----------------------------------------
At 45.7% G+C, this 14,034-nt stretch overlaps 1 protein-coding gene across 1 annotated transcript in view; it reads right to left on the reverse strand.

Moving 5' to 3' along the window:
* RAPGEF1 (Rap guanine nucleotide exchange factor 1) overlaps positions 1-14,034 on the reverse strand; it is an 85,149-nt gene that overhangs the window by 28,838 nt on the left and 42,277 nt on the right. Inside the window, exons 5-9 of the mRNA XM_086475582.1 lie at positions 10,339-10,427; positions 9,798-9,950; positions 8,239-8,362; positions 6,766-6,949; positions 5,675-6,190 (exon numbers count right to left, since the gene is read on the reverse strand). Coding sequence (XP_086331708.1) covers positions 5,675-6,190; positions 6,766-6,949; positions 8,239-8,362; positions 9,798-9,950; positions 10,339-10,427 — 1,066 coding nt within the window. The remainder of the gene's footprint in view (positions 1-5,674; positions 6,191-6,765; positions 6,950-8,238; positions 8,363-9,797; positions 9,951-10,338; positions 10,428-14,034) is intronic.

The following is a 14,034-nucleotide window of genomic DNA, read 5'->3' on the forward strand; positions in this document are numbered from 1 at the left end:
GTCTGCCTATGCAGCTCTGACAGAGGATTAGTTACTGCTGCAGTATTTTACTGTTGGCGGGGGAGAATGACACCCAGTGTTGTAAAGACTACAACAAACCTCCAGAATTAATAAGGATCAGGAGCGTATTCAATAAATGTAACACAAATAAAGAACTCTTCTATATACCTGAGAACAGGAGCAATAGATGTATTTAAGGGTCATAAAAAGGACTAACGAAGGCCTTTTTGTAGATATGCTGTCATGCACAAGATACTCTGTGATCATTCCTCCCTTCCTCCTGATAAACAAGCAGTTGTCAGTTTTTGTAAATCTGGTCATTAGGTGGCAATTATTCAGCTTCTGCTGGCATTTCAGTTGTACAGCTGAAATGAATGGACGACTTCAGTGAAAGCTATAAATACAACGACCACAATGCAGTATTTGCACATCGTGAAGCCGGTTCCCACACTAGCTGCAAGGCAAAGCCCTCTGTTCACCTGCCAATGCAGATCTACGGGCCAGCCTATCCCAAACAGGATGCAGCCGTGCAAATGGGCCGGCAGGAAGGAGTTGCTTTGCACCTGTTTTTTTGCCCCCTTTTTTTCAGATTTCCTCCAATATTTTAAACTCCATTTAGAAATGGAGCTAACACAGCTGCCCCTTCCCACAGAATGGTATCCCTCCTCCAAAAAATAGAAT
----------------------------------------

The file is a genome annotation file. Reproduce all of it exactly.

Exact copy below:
At 45.7% G+C, this 14,034-nt stretch overlaps 1 protein-coding gene across 1 annotated transcript in view; it reads right to left on the reverse strand.

Moving 5' to 3' along the window:
* RAPGEF1 (Rap guanine nucleotide exchange factor 1) overlaps positions 1-14,034 on the reverse strand; it is an 85,149-nt gene that overhangs the window by 28,838 nt on the left and 42,277 nt on the right. Inside the window, exons 5-9 of the mRNA XM_086475582.1 lie at positions 10,339-10,427; positions 9,798-9,950; positions 8,239-8,362; positions 6,766-6,949; positions 5,675-6,190 (exon numbers count right to left, since the gene is read on the reverse strand). Coding sequence (XP_086331708.1) covers positions 5,675-6,190; positions 6,766-6,949; positions 8,239-8,362; positions 9,798-9,950; positions 10,339-10,427 — 1,066 coding nt within the window. The remainder of the gene's footprint in view (positions 1-5,674; positions 6,191-6,765; positions 6,950-8,238; positions 8,363-9,797; positions 9,951-10,338; positions 10,428-14,034) is intronic.

The following is a 14,034-nucleotide window of genomic DNA, read 5'->3' on the forward strand; positions in this document are numbered from 1 at the left end:
GTCTGCCTATGCAGCTCTGACAGAGGATTAGTTACTGCTGCAGTATTTTACTGTTGGCGGGGGAGAATGACACCCAGTGTTGTAAAGACTACAACAAACCTCCAGAATTAATAAGGATCAGGAGCGTATTCAATAAATGTAACACAAATAAAGAACTCTTCTATATACCTGAGAACAGGAGCAATAGATGTATTTAAGGGTCATAAAAAGGACTAACGAAGGCCTTTTTGTAGATATGCTGTCATGCACAAGATACTCTGTGATCATTCCTCCCTTCCTCCTGATAAACAAGCAGTTGTCAGTTTTTGTAAATCTGGTCATTAGGTGGCAATTATTCAGCTTCTGCTGGCATTTCAGTTGTACAGCTGAAATGAATGGACGACTTCAGTGAAAGCTATAAATACAACGACCACAATGCAGTATTTGCACATCGTGAAGCCGGTTCCCACACTAGCTGCAAGGCAAAGCCCTCTGTTCACCTGCCAATGCAGATCTACGGGCCAGCCTATCCCAAACAGGATGCAGCCGTGCAAATGGGCCGGCAGGAAGGAGTTGCTTTGCACCTGTTTTTTTGCCCCCTTTTTTTCAGATTTCCTCCAATATTTTAAACTCCATTTAGAAATGGAGCTAACACAGCTGCCCCTTCCCACAGAATGGTATCCCTCCTCCAAAAAATAGAAT